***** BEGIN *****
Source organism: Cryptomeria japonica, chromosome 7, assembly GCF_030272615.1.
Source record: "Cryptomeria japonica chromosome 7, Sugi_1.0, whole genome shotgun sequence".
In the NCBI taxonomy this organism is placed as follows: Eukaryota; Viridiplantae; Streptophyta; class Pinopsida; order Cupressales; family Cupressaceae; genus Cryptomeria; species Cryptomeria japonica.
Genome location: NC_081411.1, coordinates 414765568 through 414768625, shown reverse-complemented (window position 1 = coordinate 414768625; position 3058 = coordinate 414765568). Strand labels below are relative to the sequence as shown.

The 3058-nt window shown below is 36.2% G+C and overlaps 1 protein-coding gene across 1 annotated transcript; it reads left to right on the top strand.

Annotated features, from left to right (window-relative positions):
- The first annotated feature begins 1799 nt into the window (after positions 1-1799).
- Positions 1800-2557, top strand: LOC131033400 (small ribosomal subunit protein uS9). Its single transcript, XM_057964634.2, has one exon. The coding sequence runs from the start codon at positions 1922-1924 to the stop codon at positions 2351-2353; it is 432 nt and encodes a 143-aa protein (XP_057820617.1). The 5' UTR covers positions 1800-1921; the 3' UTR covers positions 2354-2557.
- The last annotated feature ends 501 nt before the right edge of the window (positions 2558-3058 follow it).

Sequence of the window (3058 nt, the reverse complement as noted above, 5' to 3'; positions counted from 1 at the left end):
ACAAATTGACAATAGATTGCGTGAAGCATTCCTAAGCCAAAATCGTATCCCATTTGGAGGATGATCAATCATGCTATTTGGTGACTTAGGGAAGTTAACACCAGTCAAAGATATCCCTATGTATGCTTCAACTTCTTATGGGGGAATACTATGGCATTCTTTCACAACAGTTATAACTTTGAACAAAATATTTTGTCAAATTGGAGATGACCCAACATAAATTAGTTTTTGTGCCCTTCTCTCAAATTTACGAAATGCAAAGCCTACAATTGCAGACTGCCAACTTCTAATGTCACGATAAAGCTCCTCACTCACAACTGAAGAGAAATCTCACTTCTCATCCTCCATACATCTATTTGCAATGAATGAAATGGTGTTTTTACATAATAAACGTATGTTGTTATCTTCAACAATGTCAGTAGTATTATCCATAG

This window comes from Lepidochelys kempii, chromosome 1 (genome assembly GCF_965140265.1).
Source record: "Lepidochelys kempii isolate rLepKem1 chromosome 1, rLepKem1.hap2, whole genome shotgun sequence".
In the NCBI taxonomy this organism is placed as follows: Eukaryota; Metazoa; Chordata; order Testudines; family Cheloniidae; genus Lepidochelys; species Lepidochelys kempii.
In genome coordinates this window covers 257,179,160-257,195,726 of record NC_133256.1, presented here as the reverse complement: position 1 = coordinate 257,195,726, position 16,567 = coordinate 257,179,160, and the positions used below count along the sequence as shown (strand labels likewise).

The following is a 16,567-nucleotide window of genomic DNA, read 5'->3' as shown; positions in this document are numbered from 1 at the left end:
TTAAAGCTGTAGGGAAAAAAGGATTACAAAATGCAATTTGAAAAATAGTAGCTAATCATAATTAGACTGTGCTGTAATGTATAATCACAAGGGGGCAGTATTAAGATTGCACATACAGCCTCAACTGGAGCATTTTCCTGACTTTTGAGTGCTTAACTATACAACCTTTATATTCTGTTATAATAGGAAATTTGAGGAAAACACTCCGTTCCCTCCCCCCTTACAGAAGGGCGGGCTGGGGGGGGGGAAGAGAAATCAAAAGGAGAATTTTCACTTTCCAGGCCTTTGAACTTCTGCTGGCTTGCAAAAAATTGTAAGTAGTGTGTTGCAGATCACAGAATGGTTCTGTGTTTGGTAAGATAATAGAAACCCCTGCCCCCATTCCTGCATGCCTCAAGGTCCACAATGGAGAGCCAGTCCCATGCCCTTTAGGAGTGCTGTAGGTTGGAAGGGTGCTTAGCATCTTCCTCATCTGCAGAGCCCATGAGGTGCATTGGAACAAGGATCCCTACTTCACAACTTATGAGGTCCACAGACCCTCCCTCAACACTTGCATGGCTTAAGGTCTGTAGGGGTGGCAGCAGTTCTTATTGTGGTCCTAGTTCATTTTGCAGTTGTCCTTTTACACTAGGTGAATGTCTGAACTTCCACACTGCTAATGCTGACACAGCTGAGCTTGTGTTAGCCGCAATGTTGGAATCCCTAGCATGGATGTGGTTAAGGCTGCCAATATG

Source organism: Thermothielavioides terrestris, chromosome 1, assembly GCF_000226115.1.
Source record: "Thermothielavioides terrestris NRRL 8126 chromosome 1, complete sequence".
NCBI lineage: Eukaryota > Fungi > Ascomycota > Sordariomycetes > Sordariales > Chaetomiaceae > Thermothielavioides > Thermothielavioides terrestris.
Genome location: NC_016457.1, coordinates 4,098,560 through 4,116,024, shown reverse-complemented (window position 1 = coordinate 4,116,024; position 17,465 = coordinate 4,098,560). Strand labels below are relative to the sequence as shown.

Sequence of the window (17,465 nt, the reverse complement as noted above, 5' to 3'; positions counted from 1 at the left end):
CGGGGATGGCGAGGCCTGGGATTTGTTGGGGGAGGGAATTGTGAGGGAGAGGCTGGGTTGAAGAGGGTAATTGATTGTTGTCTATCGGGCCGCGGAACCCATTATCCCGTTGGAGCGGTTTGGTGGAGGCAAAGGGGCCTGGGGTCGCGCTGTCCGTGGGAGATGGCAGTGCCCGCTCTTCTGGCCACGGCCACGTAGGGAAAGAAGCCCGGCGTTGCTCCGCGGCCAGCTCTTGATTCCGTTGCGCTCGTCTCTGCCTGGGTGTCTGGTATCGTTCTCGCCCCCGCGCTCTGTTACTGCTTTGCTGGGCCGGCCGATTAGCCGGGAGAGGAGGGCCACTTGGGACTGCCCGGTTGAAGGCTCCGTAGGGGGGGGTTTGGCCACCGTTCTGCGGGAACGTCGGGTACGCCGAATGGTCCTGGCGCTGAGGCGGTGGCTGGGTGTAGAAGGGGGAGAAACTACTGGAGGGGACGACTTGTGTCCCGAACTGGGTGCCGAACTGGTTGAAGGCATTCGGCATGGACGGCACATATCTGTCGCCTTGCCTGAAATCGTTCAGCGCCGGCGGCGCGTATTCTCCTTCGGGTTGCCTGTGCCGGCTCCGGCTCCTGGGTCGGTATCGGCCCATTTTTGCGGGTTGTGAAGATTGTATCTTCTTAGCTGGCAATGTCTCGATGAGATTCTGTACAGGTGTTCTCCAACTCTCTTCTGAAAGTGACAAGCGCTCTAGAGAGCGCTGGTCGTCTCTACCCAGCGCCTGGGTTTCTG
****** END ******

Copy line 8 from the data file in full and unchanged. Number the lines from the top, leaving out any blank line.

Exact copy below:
- Positions 1800-2557, top strand: LOC131033400 (small ribosomal subunit protein uS9). Its single transcript, XM_057964634.2, has one exon. The coding sequence runs from the start codon at positions 1922-1924 to the stop codon at positions 2351-2353; it is 432 nt and encodes a 143-aa protein (XP_057820617.1). The 5' UTR covers positions 1800-1921; the 3' UTR covers positions 2354-2557.